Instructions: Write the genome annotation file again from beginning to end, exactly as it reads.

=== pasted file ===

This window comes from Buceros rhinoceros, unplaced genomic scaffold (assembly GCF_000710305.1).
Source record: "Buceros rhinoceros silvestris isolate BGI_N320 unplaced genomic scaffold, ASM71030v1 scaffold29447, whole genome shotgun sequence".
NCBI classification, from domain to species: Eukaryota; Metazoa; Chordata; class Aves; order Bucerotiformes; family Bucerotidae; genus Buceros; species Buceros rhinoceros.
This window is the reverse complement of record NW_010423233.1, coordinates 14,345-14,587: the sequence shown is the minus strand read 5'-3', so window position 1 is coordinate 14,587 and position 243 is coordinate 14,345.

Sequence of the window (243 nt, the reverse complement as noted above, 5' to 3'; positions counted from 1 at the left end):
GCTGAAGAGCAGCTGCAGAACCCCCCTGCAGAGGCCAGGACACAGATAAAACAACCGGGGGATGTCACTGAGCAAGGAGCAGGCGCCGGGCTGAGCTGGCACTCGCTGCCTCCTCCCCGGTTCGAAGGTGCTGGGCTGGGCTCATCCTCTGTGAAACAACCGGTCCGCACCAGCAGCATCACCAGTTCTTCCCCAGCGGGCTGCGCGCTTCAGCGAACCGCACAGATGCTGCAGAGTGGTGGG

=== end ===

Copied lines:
This window comes from Buceros rhinoceros, unplaced genomic scaffold (assembly GCF_000710305.1).
Source record: "Buceros rhinoceros silvestris isolate BGI_N320 unplaced genomic scaffold, ASM71030v1 scaffold29447, whole genome shotgun sequence".
NCBI classification, from domain to species: Eukaryota; Metazoa; Chordata; class Aves; order Bucerotiformes; family Bucerotidae; genus Buceros; species Buceros rhinoceros.
This window is the reverse complement of record NW_010423233.1, coordinates 14,345-14,587: the sequence shown is the minus strand read 5'-3', so window position 1 is coordinate 14,587 and position 243 is coordinate 14,345.

Sequence of the window (243 nt, the reverse complement as noted above, 5' to 3'; positions counted from 1 at the left end):
GCTGAAGAGCAGCTGCAGAACCCCCCTGCAGAGGCCAGGACACAGATAAAACAACCGGGGGATGTCACTGAGCAAGGAGCAGGCGCCGGGCTGAGCTGGCACTCGCTGCCTCCTCCCCGGTTCGAAGGTGCTGGGCTGGGCTCATCCTCTGTGAAACAACCGGTCCGCACCAGCAGCATCACCAGTTCTTCCCCAGCGGGCTGCGCGCTTCAGCGAACCGCACAGATGCTGCAGAGTGGTGGG